Hitting Reset on EV Development


Jaguar Land Rover has canceled several planned vehicles and opted to reassess its Modular Longitudinal Architecture (MLA) after the company started fretting about the probability of unmet emissions requirements. Chief Financial Officer Adrian Mardell addressed investors on Friday to explain that all subsequent development of the platform would be postponed indefinitely. Ironic, considering MLA was supposed to be flexible enough to facilitate electrification and putting a lid on it means canceling the planned all-electric Jaguar XJ sedan and at least one unnamed Land Rover.

Rather than its intended purpose of underpinning all JLR products by 2025, the MLA platform is now said to be used exclusively on Land Rover’s larger SUVs. Meanwhile, the manufacturer has decided to prioritize its battery-focused Electrified Modular Architecture (EMA) as it tries to place a greater emphasis on electrification moving forward. Sadly, that means the $1.4 billion it spent in service of advancing MLA and finding a new partner that can help make Jaguar all-electric by 2025.

While the company’s Electrified Modular Architecture is supposed to facilitate that (starting in 2024), so was the Modular Longitudinal Architecture and JLR has indicated that most upcoming EMA models will probably still have a very small gasoline engine or generator to help with range. Just by its nature of being designed for larger automobiles, MLA seemed to boast a bit more flexibility in terms of powertrain options. According to Automotive News, the end results apparently don’t help the company reach its emission goals or provide the latest in automotive technology — which is why it feels okay with scrapping so many projects.

From AN:

JLR will write off 1 billion pounds ($1.4 billion) of investment related to those products as part of the company’s “Reimagine” strategy, Mardell told financial analysts on the investor call on Friday.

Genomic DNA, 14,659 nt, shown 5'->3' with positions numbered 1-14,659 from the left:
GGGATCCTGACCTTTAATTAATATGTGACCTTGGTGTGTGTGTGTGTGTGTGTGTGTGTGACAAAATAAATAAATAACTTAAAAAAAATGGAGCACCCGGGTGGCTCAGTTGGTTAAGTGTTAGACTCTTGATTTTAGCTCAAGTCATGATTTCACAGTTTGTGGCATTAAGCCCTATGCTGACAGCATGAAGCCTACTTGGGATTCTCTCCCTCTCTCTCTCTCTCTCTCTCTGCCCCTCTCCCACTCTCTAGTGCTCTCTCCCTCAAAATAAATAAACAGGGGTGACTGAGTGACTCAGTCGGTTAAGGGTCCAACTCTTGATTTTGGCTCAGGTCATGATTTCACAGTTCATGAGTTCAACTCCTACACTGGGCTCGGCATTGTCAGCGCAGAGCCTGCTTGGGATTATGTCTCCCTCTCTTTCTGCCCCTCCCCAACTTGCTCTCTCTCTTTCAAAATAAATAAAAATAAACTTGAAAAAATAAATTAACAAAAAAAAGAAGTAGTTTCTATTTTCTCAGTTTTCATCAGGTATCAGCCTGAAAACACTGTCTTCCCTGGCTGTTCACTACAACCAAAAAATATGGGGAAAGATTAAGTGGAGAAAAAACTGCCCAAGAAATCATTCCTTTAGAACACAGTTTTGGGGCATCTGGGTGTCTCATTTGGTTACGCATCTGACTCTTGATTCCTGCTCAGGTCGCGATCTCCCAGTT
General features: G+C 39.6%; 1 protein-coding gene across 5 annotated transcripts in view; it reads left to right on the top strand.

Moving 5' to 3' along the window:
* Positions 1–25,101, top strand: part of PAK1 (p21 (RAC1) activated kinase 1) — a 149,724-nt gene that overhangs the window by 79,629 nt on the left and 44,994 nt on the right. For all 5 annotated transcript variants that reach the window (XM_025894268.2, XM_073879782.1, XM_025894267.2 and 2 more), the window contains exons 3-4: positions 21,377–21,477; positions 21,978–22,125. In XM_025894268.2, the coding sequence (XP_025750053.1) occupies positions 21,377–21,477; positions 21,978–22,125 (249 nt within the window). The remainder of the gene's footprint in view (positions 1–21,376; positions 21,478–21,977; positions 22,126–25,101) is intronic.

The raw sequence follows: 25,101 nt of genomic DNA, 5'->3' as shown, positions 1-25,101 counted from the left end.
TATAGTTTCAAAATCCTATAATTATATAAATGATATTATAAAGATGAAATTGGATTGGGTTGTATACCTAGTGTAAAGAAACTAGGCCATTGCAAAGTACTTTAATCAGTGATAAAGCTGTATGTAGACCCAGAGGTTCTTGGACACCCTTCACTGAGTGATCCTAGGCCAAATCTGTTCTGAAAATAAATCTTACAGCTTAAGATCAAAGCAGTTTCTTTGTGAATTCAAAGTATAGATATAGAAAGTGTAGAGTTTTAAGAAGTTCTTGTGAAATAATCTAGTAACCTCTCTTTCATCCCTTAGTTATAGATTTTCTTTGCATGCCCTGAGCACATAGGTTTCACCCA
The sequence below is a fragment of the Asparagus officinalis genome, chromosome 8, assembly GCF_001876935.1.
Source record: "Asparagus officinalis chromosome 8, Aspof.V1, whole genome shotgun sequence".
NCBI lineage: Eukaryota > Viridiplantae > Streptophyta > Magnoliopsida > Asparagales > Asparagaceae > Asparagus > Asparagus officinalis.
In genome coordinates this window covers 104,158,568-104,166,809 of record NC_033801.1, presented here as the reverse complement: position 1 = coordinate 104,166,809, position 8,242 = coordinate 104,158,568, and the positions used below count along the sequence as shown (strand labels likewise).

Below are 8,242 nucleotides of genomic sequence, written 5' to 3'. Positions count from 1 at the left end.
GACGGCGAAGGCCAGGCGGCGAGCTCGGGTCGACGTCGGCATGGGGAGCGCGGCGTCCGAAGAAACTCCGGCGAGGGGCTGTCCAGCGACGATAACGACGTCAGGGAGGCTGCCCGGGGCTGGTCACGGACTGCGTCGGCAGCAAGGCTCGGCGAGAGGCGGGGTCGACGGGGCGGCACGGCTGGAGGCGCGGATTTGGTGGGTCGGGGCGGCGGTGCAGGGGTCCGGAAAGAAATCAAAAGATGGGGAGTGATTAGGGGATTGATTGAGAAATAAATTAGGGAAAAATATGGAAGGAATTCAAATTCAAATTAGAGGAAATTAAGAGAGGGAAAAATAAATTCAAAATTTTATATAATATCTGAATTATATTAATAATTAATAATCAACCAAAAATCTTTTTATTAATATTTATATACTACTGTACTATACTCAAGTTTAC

“There are costs involved, including the cancelation of the MLA-mid program, the XJ replacement and the Land Rover BEV,” Mardell said. The investment due to be written off had largely been made in 2019.

Jaguar Land Rover had intended for the MLA platform, which supports full-electric, plug-in hybrid and internal combustion engine drivetrains, to underpin nearly all its models by 2025, according to a presentation the company showed to investors in 2018.

“Reimagine is about being one step ahead on compliance. The current MLA program would not have done that for us,” Mardell explained. “We would have been in catch-up in this compliance and that just isn’t good enough in this industry today.”

“[The XJ] will not be ahead of the tech curve. It wouldn’t have that modern luxury, that future Jaguar vision, that drop-dead aspiration that we need to make this brand work …That’s why the brand worked 30 years ago, 40 years ago. We have got to capture that for this to be actually cash generative and EBIT positive. So we had to make a tough decision.”

JLR has already confirmed it will have to pay the European Union the equivalent of $35 million (USD) for failing to adhere to 2020 CO2 emission reduction targets. Considering the money that’s been squandered on abandoned development programs and the general financial troubles the automaker has been facing, we’re becoming quite concerned with the JLR’s wellbeing.

The company’s strategy now hinges on an electric-heavy platform intended for smaller vehicles and BEV-only architecture that doesn’t yet exist. It’s also reducing sales projections by a massive amount. JLR previous desire of moving 1 million automobiles per year has been revised to just 400,000 — roughly what it sold in 2020. However, in order to avoid bankruptcy, CEO Thierry Bollore also wants Jaguar Land Rover to use the new Reimagine plan to send vehicles upmarket to make them more profitable. So we have a relatively fancy, though struggling, automaker that’s going to be raising the price of its vehicles while transitioning to a new powertrain it doesn’t seem to be having any luck with?

Should be fine.


[Image: Jaguar Land Rover]

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